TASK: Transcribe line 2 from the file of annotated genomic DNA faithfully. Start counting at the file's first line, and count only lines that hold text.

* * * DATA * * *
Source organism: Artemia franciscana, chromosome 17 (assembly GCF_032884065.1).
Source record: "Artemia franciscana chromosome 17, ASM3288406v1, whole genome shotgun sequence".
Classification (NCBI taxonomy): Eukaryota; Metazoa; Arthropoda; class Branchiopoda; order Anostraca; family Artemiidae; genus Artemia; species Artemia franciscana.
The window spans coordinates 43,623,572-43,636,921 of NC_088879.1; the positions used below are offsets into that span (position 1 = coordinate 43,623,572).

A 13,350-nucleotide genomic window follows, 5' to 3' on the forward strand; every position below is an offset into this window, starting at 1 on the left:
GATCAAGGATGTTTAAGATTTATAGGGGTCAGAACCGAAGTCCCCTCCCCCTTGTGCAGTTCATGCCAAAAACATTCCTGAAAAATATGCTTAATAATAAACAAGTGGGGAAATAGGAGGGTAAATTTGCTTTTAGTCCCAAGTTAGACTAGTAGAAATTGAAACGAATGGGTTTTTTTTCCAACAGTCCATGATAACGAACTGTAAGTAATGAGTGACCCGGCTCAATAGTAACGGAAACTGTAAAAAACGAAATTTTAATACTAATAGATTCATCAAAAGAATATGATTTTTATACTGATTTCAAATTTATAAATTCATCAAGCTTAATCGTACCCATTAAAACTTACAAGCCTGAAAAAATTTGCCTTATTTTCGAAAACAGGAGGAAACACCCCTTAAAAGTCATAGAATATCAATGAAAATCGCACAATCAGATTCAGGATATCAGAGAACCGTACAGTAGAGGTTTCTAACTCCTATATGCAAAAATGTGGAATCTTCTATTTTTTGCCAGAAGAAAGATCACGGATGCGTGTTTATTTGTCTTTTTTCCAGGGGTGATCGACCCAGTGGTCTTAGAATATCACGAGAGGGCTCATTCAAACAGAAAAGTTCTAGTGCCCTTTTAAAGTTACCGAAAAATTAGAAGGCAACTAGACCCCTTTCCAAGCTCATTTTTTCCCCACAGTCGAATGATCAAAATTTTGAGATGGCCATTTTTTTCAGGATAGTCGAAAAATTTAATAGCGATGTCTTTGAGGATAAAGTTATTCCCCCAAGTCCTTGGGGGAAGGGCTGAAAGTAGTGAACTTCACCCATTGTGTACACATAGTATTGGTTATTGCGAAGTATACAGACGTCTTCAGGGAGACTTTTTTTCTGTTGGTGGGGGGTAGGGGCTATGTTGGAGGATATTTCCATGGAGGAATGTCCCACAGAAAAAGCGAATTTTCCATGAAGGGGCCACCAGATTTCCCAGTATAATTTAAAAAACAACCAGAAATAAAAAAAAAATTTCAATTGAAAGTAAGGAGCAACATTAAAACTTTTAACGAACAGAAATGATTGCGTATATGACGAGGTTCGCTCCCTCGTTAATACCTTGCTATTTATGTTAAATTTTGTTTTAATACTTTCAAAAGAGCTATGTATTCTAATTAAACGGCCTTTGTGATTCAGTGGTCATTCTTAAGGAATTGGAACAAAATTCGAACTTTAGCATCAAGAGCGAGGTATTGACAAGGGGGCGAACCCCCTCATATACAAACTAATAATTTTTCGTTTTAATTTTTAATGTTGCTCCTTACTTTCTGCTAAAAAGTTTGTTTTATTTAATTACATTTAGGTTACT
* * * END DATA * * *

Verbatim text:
Source record: "Artemia franciscana chromosome 17, ASM3288406v1, whole genome shotgun sequence".